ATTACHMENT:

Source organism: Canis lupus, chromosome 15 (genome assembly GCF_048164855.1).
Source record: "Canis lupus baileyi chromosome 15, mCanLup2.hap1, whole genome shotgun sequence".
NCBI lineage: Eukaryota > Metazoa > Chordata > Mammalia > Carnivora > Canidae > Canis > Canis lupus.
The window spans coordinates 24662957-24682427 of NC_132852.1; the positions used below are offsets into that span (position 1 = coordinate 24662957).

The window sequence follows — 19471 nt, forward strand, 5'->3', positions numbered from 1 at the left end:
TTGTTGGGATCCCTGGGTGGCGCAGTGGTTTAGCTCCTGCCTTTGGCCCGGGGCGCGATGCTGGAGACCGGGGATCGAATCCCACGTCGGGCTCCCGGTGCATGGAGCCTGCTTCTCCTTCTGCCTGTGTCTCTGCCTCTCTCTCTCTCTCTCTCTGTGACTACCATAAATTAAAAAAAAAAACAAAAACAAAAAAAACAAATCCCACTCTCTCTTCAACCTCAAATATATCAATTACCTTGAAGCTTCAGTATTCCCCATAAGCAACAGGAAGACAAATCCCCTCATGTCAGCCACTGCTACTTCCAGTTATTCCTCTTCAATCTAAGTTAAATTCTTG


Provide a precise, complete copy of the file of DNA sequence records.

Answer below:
Source organism: Canis lupus, chromosome 15 (genome assembly GCF_048164855.1).
Source record: "Canis lupus baileyi chromosome 15, mCanLup2.hap1, whole genome shotgun sequence".
NCBI lineage: Eukaryota > Metazoa > Chordata > Mammalia > Carnivora > Canidae > Canis > Canis lupus.
The window spans coordinates 24662957-24682427 of NC_132852.1; the positions used below are offsets into that span (position 1 = coordinate 24662957).

The window sequence follows — 19471 nt, forward strand, 5'->3', positions numbered from 1 at the left end:
TTGTTGGGATCCCTGGGTGGCGCAGTGGTTTAGCTCCTGCCTTTGGCCCGGGGCGCGATGCTGGAGACCGGGGATCGAATCCCACGTCGGGCTCCCGGTGCATGGAGCCTGCTTCTCCTTCTGCCTGTGTCTCTGCCTCTCTCTCTCTCTCTCTCTGTGACTACCATAAATTAAAAAAAAAAACAAAAACAAAAAAAACAAATCCCACTCTCTCTTCAACCTCAAATATATCAATTACCTTGAAGCTTCAGTATTCCCCATAAGCAACAGGAAGACAAATCCCCTCATGTCAGCCACTGCTACTTCCAGTTATTCCTCTTCAATCTAAGTTAAATTCTTG